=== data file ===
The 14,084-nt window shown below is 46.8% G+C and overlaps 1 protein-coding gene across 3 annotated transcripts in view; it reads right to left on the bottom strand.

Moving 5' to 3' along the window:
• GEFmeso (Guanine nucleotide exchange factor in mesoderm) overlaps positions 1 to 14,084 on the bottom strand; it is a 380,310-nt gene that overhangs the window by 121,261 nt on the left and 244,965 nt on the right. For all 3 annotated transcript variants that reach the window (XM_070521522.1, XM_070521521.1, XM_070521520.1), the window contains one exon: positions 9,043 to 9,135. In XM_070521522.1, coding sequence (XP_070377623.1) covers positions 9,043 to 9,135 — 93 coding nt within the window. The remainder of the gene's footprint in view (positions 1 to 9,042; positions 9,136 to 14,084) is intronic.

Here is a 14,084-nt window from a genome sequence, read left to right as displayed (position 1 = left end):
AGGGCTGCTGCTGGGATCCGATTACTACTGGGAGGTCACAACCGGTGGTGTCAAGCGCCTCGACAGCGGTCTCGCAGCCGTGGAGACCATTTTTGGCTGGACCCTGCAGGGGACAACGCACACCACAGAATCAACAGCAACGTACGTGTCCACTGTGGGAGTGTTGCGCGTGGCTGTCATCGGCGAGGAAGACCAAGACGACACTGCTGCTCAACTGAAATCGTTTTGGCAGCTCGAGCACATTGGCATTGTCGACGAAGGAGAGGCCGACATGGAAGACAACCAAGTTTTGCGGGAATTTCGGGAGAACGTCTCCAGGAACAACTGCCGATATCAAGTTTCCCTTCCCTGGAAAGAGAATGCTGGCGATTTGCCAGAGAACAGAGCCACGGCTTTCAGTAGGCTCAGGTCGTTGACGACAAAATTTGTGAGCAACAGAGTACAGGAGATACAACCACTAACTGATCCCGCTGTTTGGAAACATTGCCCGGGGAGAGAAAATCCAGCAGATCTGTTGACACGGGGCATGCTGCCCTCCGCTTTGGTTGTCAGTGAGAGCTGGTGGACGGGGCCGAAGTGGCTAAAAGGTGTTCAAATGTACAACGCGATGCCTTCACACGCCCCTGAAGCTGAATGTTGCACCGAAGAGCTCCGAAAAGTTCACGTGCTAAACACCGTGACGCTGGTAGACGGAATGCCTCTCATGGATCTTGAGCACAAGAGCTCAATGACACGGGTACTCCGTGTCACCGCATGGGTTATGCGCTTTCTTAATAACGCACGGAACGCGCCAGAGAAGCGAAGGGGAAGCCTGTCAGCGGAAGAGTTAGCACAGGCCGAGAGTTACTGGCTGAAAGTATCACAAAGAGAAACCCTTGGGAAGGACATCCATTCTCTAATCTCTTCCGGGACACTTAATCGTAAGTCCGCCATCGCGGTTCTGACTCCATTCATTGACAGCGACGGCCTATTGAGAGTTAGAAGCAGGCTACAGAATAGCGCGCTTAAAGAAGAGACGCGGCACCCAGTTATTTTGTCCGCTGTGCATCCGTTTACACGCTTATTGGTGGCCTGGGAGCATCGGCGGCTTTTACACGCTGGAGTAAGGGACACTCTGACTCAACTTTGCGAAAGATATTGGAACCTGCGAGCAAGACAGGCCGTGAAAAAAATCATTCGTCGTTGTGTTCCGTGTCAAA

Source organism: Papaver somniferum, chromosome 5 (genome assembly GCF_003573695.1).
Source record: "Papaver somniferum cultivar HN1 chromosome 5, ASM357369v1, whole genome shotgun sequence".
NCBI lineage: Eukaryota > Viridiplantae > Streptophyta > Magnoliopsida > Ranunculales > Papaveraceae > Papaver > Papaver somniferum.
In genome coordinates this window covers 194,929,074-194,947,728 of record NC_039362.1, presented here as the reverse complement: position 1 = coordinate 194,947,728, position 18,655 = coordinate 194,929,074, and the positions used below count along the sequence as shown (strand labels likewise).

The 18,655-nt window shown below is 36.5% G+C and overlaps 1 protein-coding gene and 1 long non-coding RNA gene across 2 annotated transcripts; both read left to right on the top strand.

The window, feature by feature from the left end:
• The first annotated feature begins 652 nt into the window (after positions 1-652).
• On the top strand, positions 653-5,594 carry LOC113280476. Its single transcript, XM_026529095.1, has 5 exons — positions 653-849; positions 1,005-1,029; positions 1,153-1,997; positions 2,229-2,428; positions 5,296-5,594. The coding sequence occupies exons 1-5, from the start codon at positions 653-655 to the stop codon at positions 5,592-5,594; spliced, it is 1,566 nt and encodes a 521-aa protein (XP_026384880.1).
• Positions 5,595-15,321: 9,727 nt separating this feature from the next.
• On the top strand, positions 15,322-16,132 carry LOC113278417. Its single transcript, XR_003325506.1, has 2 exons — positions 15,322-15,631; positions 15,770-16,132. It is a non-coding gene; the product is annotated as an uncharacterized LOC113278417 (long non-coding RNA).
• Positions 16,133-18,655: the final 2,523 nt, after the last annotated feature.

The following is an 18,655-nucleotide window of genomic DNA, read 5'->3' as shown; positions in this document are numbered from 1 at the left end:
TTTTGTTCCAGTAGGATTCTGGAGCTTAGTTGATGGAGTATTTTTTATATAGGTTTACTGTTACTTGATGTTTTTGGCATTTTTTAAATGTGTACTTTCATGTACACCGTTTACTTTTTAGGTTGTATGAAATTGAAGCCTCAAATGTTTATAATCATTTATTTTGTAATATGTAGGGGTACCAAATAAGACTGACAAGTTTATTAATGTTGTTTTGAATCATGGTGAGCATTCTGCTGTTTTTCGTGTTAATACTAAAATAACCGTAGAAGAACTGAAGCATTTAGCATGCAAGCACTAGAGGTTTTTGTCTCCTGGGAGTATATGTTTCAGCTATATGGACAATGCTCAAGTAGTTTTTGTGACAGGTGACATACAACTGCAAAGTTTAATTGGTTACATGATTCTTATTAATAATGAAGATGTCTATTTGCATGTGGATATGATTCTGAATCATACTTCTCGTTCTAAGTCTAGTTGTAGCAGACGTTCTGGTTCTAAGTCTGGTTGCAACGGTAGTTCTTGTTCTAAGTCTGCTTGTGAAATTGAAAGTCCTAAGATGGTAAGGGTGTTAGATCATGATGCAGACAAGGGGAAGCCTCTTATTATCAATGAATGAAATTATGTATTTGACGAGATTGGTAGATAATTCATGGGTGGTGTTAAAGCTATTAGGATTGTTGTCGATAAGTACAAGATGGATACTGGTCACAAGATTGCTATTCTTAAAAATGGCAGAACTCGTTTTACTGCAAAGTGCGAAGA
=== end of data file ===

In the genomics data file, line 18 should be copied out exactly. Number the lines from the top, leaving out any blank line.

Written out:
TTTTGTTCCAGTAGGATTCTGGAGCTTAGTTGATGGAGTATTTTTTATATAGGTTTACTGTTACTTGATGTTTTTGGCATTTTTTAAATGTGTACTTTCATGTACACCGTTTACTTTTTAGGTTGTATGAAATTGAAGCCTCAAATGTTTATAATCATTTATTTTGTAATATGTAGGGGTACCAAATAAGACTGACAAGTTTATTAATGTTGTTTTGAATCATGGTGAGCATTCTGCTGTTTTTCGTGTTAATACTAAAATAACCGTAGAAGAACTGAAGCATTTAGCATGCAAGCACTAGAGGTTTTTGTCTCCTGGGAGTATATGTTTCAGCTATATGGACAATGCTCAAGTAGTTTTTGTGACAGGTGACATACAACTGCAAAGTTTAATTGGTTACATGATTCTTATTAATAATGAAGATGTCTATTTGCATGTGGATATGATTCTGAATCATACTTCTCGTTCTAAGTCTAGTTGTAGCAGACGTTCTGGTTCTAAGTCTGGTTGCAACGGTAGTTCTTGTTCTAAGTCTGCTTGTGAAATTGAAAGTCCTAAGATGGTAAGGGTGTTAGATCATGATGCAGACAAGGGGAAGCCTCTTATTATCAATGAATGAAATTATGTATTTGACGAGATTGGTAGATAATTCATGGGTGGTGTTAAAGCTATTAGGATTGTTGTCGATAAGTACAAGATGGATACTGGTCACAAGATTGCTATTCTTAAAAATGGCAGAACTCGTTTTACTGCAAAGTGCGAAGA